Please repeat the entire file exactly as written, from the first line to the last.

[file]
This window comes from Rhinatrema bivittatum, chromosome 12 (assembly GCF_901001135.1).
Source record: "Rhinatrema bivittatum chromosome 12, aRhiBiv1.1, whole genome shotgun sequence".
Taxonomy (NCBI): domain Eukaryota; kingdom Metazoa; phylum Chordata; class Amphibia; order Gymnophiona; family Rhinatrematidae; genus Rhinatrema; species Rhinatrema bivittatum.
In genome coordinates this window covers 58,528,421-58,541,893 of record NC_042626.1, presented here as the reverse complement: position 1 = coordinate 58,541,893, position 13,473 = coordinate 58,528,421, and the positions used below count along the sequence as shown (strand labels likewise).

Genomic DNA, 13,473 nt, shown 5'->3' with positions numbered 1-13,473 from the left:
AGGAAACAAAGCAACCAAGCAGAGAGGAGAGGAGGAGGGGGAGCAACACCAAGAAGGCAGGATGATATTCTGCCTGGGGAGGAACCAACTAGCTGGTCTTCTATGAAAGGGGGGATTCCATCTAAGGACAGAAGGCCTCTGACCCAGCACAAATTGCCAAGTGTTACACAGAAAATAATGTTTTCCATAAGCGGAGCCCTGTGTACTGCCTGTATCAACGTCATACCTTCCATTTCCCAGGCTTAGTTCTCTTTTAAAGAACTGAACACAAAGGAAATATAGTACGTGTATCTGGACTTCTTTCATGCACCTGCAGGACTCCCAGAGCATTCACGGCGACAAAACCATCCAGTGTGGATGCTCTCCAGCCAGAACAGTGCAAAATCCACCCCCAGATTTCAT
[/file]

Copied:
This window comes from Rhinatrema bivittatum, chromosome 12 (assembly GCF_901001135.1).
Source record: "Rhinatrema bivittatum chromosome 12, aRhiBiv1.1, whole genome shotgun sequence".
Taxonomy (NCBI): domain Eukaryota; kingdom Metazoa; phylum Chordata; class Amphibia; order Gymnophiona; family Rhinatrematidae; genus Rhinatrema; species Rhinatrema bivittatum.
In genome coordinates this window covers 58,528,421-58,541,893 of record NC_042626.1, presented here as the reverse complement: position 1 = coordinate 58,541,893, position 13,473 = coordinate 58,528,421, and the positions used below count along the sequence as shown (strand labels likewise).

Genomic DNA, 13,473 nt, shown 5'->3' with positions numbered 1-13,473 from the left:
AGGAAACAAAGCAACCAAGCAGAGAGGAGAGGAGGAGGGGGAGCAACACCAAGAAGGCAGGATGATATTCTGCCTGGGGAGGAACCAACTAGCTGGTCTTCTATGAAAGGGGGGATTCCATCTAAGGACAGAAGGCCTCTGACCCAGCACAAATTGCCAAGTGTTACACAGAAAATAATGTTTTCCATAAGCGGAGCCCTGTGTACTGCCTGTATCAACGTCATACCTTCCATTTCCCAGGCTTAGTTCTCTTTTAAAGAACTGAACACAAAGGAAATATAGTACGTGTATCTGGACTTCTTTCATGCACCTGCAGGACTCCCAGAGCATTCACGGCGACAAAACCATCCAGTGTGGATGCTCTCCAGCCAGAACAGTGCAAAATCCACCCCCAGATTTCAT